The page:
1. Ralph Online

              Re: Great news,,,,

              There is A WIK consult document on the ACM website from July 2014 that goes through many of the issues with Docsis networks. I can't claim to understand it properly...

              1. AndrueC Silver badge
                Happy

                Re: Great news,,,,

                goes through many of the issues with Docsis networks

                Yes but DOCSIS only concerns the coax cable part. If you look at this wikipedia article you can see that..

                "..One way to think of a CMTS is to imagine a router with Ethernet interfaces (connections) on one side and coaxial cable RF interfaces on the other side. The RF/coax interfaces carry RF signals to and from the subscriber's cable modem."

                And once you have Ethernet you can share it by coming up with pretty much any routing plan you want. Split CP traffic at the head-end, at a regional node or to a fixed peer link. The latter is the easiest. Instead of VM sending external traffic to LINX, Level3 etc. it routes all the data to/from certain addresses to PlusNet, or Talk Talk or Pulse8. You'd probably want to set up a VPN to isolate the traffic but that's easy enough.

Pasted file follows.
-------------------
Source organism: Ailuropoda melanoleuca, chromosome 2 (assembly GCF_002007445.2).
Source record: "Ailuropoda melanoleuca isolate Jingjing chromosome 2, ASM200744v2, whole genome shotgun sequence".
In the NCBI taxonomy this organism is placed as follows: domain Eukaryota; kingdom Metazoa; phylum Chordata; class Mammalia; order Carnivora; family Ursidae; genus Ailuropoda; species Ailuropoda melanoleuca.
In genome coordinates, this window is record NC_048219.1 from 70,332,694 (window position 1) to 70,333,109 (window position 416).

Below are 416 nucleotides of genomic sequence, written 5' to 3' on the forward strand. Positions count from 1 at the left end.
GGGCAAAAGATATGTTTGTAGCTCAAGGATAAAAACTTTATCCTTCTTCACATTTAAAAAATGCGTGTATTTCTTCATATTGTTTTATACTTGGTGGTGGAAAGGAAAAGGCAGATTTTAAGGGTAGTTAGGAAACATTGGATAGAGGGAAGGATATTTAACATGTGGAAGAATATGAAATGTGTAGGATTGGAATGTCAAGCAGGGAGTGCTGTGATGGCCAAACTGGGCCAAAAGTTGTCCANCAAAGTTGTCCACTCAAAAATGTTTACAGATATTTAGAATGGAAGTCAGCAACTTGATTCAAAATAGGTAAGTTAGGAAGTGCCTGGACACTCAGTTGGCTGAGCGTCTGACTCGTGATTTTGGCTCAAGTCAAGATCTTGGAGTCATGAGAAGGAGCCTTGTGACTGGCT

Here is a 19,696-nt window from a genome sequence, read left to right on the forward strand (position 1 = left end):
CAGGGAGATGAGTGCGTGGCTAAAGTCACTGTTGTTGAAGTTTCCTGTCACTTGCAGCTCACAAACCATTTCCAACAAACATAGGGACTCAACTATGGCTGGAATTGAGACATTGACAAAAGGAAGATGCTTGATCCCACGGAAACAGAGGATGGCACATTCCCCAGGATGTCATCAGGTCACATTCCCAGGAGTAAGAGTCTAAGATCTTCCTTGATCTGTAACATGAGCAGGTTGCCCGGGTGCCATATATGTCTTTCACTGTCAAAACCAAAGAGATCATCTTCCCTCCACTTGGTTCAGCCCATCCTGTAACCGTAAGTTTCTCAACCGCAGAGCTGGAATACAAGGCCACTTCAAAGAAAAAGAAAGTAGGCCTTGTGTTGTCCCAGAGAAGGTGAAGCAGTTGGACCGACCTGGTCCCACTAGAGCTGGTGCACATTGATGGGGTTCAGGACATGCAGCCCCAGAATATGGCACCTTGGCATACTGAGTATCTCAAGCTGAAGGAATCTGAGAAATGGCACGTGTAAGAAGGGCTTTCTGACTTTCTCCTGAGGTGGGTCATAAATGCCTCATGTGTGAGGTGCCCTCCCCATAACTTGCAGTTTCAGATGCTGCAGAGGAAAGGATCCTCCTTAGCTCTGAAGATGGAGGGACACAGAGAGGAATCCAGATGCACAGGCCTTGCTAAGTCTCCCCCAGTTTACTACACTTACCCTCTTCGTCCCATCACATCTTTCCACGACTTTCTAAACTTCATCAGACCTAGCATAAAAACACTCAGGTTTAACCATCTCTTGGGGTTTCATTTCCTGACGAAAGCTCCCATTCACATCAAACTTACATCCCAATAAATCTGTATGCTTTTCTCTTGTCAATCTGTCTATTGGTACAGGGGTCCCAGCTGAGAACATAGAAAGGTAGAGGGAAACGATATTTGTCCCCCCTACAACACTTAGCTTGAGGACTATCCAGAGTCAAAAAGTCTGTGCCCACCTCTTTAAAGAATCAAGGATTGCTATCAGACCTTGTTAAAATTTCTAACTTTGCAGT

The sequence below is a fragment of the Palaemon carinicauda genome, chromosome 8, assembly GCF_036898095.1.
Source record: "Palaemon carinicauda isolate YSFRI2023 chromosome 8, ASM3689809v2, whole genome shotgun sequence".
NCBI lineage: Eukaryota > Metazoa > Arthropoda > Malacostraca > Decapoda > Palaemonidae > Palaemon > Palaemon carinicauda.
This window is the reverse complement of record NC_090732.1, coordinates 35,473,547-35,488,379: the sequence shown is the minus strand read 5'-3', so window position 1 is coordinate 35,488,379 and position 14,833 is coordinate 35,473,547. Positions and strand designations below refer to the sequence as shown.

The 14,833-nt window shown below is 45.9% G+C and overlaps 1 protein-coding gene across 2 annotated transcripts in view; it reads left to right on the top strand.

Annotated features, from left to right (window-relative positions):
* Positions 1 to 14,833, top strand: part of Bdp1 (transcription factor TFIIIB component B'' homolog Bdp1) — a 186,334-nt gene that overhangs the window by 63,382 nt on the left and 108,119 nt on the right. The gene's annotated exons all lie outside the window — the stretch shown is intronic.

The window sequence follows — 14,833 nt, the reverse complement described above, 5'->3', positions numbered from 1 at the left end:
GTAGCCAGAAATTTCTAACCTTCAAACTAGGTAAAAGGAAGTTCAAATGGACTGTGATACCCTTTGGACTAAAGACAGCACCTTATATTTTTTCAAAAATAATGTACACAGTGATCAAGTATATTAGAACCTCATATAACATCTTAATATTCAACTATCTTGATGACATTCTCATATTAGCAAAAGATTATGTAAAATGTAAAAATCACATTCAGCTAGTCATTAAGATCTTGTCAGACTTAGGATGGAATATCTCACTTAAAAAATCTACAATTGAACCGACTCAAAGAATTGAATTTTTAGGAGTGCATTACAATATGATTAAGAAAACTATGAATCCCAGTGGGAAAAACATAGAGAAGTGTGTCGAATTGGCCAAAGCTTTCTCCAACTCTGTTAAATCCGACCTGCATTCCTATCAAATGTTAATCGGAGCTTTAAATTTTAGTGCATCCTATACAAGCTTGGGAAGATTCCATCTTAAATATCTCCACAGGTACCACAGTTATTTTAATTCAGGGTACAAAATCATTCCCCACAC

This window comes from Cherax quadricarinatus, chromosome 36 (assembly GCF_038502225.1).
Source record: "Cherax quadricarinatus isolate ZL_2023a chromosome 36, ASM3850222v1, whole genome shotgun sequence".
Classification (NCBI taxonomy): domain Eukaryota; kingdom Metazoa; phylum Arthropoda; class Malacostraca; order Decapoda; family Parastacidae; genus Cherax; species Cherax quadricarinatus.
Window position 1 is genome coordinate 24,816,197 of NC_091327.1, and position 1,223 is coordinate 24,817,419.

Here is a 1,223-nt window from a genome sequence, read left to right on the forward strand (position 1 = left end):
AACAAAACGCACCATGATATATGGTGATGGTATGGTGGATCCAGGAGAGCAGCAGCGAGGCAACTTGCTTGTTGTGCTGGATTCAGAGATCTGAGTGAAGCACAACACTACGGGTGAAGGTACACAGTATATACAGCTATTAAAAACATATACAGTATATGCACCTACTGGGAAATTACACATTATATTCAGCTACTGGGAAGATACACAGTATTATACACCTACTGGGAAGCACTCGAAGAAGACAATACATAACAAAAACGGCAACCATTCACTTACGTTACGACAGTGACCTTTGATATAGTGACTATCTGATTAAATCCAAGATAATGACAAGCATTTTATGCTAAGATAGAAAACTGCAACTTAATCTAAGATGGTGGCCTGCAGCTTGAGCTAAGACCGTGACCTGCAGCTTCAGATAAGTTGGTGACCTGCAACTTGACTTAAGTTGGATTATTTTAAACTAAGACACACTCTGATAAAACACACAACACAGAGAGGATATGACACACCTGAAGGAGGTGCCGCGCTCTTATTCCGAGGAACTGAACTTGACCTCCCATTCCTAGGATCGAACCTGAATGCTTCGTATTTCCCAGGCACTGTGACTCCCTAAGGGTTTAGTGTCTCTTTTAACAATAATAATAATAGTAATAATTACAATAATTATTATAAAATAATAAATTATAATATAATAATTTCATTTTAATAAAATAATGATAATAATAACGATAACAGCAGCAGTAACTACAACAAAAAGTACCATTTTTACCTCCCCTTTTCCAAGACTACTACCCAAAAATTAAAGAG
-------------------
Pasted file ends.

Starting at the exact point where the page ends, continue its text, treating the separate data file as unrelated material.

Technically you could argue that it's pointless and even wasteful. It probably is. But what it does is create a market where CP's can compete. You'd have to regulate things so that VM couldn't undercut the other CPs but that's easy. Split VM into 'VM openreach' (cables) , 'VM Wholesale' (handles the routing malarky) and 'VM Retail' (continue to sell the service to customers). Personally what I'd suggest is give serious consideration to merging 'BT openreach' with 'VM openreach' and 'VM Wholesale' with 'BT Wholesale'.

                I think I should stop at this point as the howls and screams coming from the VM board are starting to annoy me :D

  2. ro55mo

    Oversubscribed

    Every evening my 100MB Virgin fibre optic FTTP connection drops to 6MB's or less. I have a rolling credit on my account I have complained so much. If I use it after midnight I get about 80MB's and that is also running the signal over powerline adaptors.